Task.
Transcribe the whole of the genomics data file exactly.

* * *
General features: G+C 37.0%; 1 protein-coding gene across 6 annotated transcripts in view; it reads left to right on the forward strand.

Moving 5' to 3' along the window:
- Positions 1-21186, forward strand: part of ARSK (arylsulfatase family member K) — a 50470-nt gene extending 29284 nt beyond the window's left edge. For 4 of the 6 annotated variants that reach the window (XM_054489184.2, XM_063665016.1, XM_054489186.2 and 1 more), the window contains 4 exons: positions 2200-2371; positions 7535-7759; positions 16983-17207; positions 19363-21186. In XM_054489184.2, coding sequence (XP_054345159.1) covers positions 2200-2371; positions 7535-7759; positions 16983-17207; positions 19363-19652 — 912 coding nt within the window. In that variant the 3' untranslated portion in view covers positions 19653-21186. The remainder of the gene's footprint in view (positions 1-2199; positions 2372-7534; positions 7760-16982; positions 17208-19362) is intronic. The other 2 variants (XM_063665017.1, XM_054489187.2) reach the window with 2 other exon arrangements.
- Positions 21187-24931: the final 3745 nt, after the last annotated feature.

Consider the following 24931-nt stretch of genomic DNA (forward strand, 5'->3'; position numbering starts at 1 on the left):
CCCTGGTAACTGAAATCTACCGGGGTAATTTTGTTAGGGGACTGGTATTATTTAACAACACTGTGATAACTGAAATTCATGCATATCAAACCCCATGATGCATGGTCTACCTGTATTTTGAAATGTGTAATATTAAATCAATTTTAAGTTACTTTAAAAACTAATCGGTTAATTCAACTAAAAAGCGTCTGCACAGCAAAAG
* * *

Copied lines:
General features: G+C 37.0%; 1 protein-coding gene across 6 annotated transcripts in view; it reads left to right on the forward strand.

Moving 5' to 3' along the window:
- Positions 1-21186, forward strand: part of ARSK (arylsulfatase family member K) — a 50470-nt gene extending 29284 nt beyond the window's left edge. For 4 of the 6 annotated variants that reach the window (XM_054489184.2, XM_063665016.1, XM_054489186.2 and 1 more), the window contains 4 exons: positions 2200-2371; positions 7535-7759; positions 16983-17207; positions 19363-21186. In XM_054489184.2, coding sequence (XP_054345159.1) covers positions 2200-2371; positions 7535-7759; positions 16983-17207; positions 19363-19652 — 912 coding nt within the window. In that variant the 3' untranslated portion in view covers positions 19653-21186. The remainder of the gene's footprint in view (positions 1-2199; positions 2372-7534; positions 7760-16982; positions 17208-19362) is intronic. The other 2 variants (XM_063665017.1, XM_054489187.2) reach the window with 2 other exon arrangements.
- Positions 21187-24931: the final 3745 nt, after the last annotated feature.

Consider the following 24931-nt stretch of genomic DNA (forward strand, 5'->3'; position numbering starts at 1 on the left):
CCCTGGTAACTGAAATCTACCGGGGTAATTTTGTTAGGGGACTGGTATTATTTAACAACACTGTGATAACTGAAATTCATGCATATCAAACCCCATGATGCATGGTCTACCTGTATTTTGAAATGTGTAATATTAAATCAATTTTAAGTTACTTTAAAAACTAATCGGTTAATTCAACTAAAAAGCGTCTGCACAGCAAAAG